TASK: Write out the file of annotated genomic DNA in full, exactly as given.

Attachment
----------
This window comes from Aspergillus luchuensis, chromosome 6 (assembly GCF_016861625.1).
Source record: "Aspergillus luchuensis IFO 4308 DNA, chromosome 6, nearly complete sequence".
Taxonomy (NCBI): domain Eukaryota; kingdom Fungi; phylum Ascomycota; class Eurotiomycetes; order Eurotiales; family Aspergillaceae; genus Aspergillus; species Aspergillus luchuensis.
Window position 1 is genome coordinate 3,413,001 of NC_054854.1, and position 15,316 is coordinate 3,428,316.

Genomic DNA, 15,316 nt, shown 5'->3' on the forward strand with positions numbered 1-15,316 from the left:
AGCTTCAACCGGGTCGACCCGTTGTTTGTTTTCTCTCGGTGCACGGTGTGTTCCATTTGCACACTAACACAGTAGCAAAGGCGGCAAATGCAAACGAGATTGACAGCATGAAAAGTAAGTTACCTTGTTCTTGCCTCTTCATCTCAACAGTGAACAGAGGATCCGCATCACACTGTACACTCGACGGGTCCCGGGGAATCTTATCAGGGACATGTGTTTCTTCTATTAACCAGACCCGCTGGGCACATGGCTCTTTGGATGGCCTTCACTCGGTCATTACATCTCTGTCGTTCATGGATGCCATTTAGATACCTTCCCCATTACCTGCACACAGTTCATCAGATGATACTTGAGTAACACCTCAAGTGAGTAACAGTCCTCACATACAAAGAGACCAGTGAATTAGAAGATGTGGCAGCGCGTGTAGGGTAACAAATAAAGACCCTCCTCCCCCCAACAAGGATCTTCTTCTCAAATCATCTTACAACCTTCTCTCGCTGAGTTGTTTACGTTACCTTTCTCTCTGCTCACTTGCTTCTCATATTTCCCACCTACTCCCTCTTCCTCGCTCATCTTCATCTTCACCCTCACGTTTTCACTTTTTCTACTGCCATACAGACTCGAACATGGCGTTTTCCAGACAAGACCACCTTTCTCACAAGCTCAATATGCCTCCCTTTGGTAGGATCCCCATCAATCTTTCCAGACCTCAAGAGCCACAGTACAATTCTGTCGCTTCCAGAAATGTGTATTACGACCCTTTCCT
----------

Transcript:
This window comes from Aspergillus luchuensis, chromosome 6 (assembly GCF_016861625.1).
Source record: "Aspergillus luchuensis IFO 4308 DNA, chromosome 6, nearly complete sequence".
Taxonomy (NCBI): domain Eukaryota; kingdom Fungi; phylum Ascomycota; class Eurotiomycetes; order Eurotiales; family Aspergillaceae; genus Aspergillus; species Aspergillus luchuensis.
Window position 1 is genome coordinate 3,413,001 of NC_054854.1, and position 15,316 is coordinate 3,428,316.

Genomic DNA, 15,316 nt, shown 5'->3' on the forward strand with positions numbered 1-15,316 from the left:
AGCTTCAACCGGGTCGACCCGTTGTTTGTTTTCTCTCGGTGCACGGTGTGTTCCATTTGCACACTAACACAGTAGCAAAGGCGGCAAATGCAAACGAGATTGACAGCATGAAAAGTAAGTTACCTTGTTCTTGCCTCTTCATCTCAACAGTGAACAGAGGATCCGCATCACACTGTACACTCGACGGGTCCCGGGGAATCTTATCAGGGACATGTGTTTCTTCTATTAACCAGACCCGCTGGGCACATGGCTCTTTGGATGGCCTTCACTCGGTCATTACATCTCTGTCGTTCATGGATGCCATTTAGATACCTTCCCCATTACCTGCACACAGTTCATCAGATGATACTTGAGTAACACCTCAAGTGAGTAACAGTCCTCACATACAAAGAGACCAGTGAATTAGAAGATGTGGCAGCGCGTGTAGGGTAACAAATAAAGACCCTCCTCCCCCCAACAAGGATCTTCTTCTCAAATCATCTTACAACCTTCTCTCGCTGAGTTGTTTACGTTACCTTTCTCTCTGCTCACTTGCTTCTCATATTTCCCACCTACTCCCTCTTCCTCGCTCATCTTCATCTTCACCCTCACGTTTTCACTTTTTCTACTGCCATACAGACTCGAACATGGCGTTTTCCAGACAAGACCACCTTTCTCACAAGCTCAATATGCCTCCCTTTGGTAGGATCCCCATCAATCTTTCCAGACCTCAAGAGCCACAGTACAATTCTGTCGCTTCCAGAAATGTGTATTACGACCCTTTCCT